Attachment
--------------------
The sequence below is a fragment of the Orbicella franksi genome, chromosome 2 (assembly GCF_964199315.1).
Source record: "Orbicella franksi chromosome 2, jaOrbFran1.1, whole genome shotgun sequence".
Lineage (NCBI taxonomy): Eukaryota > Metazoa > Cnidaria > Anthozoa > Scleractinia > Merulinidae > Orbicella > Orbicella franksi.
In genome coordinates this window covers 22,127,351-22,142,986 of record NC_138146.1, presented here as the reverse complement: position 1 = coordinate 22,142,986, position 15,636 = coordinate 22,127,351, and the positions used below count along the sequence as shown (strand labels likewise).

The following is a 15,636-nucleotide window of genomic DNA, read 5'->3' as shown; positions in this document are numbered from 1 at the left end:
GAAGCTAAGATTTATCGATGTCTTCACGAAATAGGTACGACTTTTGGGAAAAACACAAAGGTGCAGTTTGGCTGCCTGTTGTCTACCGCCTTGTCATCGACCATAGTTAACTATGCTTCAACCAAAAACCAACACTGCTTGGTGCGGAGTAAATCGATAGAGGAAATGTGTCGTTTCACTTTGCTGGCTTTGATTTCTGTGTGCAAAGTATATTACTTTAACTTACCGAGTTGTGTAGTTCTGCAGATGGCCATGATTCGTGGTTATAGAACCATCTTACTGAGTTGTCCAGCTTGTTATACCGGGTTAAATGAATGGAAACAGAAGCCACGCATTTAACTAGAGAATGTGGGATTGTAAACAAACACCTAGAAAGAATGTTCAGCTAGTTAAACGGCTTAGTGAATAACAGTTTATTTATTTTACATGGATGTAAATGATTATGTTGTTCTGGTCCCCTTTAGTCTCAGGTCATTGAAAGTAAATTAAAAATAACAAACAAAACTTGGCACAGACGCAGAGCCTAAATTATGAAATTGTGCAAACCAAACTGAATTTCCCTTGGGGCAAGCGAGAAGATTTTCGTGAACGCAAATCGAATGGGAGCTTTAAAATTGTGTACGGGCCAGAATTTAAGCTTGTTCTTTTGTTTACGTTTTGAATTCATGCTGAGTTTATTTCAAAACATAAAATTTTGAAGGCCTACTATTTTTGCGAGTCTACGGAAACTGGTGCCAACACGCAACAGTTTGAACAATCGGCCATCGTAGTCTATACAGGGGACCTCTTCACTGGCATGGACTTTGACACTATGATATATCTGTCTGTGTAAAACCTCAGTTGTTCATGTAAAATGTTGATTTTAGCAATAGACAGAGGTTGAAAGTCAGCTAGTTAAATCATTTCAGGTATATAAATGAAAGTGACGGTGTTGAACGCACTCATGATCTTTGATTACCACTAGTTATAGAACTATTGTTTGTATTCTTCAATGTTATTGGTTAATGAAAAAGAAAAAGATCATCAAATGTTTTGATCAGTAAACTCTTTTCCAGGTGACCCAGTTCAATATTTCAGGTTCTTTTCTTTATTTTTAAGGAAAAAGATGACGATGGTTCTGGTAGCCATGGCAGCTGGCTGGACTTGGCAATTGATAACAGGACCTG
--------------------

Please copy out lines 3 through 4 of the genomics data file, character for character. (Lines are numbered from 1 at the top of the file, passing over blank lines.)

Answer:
Lineage (NCBI taxonomy): Eukaryota > Metazoa > Cnidaria > Anthozoa > Scleractinia > Merulinidae > Orbicella > Orbicella franksi.
In genome coordinates this window covers 22,127,351-22,142,986 of record NC_138146.1, presented here as the reverse complement: position 1 = coordinate 22,142,986, position 15,636 = coordinate 22,127,351, and the positions used below count along the sequence as shown (strand labels likewise).